Arkadeep Sen, Krishna M. Sivalingam

Proportional Fair Information Freshness Under Jamming

The success of a UAV mission depends on communication between a GCS (Ground Control Station) and a group of UAVs. It is essential that the freshness of the commands received by UAVs is maintained as mission parameters often change during an operation. Ensuring the freshness of the commands received by UAVs becomes more challenging when operating in an adversarial environment, where the communication can be impacted by interference. We model this problem as a game between a transmitter (GCS) equipped with directed antennas, whose task is to control a group of UAVs to perform a mission in a protected zone, and an interferer which is a source spherically propagated jamming signal. A fixed point algorithm to find the equilibrium is derived, and closed form solutions are obtained for boundary cases of the resource parameters.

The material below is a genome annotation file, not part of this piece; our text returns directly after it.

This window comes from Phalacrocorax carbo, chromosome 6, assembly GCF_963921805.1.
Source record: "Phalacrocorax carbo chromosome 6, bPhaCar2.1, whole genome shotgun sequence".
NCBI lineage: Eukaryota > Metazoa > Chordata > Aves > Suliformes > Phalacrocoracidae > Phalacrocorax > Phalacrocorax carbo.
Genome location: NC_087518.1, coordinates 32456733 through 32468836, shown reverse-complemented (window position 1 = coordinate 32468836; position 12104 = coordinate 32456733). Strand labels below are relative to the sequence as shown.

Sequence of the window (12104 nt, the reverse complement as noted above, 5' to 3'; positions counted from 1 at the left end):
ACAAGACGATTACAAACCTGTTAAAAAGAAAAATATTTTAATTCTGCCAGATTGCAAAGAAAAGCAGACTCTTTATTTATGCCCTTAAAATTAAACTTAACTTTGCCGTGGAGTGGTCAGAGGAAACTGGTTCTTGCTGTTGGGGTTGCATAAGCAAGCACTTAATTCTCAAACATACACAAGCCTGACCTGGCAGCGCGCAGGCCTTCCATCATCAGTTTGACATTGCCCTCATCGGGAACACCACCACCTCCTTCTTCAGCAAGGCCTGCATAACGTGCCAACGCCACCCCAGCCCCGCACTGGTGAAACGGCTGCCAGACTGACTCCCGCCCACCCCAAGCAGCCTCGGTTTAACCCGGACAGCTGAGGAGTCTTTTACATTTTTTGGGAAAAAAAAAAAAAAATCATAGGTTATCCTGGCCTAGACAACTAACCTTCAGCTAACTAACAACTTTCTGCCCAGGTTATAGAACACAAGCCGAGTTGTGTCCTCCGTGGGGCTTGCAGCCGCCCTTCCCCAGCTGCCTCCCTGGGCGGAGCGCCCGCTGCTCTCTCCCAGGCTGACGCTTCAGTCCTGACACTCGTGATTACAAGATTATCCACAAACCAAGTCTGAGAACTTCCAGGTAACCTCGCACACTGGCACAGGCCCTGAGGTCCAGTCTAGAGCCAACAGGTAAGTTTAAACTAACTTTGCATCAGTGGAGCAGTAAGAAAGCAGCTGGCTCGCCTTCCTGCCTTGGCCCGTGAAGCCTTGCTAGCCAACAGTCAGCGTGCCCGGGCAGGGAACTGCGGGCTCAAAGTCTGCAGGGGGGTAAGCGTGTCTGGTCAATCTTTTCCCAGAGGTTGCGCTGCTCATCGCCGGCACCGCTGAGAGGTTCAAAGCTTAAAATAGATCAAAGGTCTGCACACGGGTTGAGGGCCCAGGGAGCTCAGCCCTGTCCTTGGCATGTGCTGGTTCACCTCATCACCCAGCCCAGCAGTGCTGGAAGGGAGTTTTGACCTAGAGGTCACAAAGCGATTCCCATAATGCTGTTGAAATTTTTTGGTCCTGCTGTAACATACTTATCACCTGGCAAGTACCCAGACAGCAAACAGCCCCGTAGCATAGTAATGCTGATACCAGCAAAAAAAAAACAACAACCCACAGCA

Andrey Garnaev, Jing Zhong, Wuyang Zhang, Roy D. Yates, Wade Trappe

5G and Beyond 5G Networks


Optimal Placement of User Plane Functions in 5G Networks

Because of developments in society and technology, new services and use cases have emerged, such as vehicle-to-everything communication and smart manufacturing. Some of these services have stringent requirements in terms of reliability, bandwidth, and network response time and to meet them, deploying network functions (NFs) closer to users is necessary. Doing so will lead to an increase in costs and the number of NFs. Under such circumstances, the use of optimization strategies for the placement of NFs is crucial to offer Quality of Service (QoS) in a cost-effective manner. In this vein, this paper addresses the User Plane Functions Placement (UPFP) problem in 5G networks. The UPFP is modeled as a Mixed-Integer Linear Programming (MILP) problem aimed at determining the optimal number and location of User Plane Functions (UPFs). Two optimization models are proposed that considered various parameters, such as latency, reliability and user mobility. To evaluate their performance, two services under the Ultra-Reliable and Low-Latency Communication (URLLC) category were selected. The acquired results showcase the effectiveness of our solutions.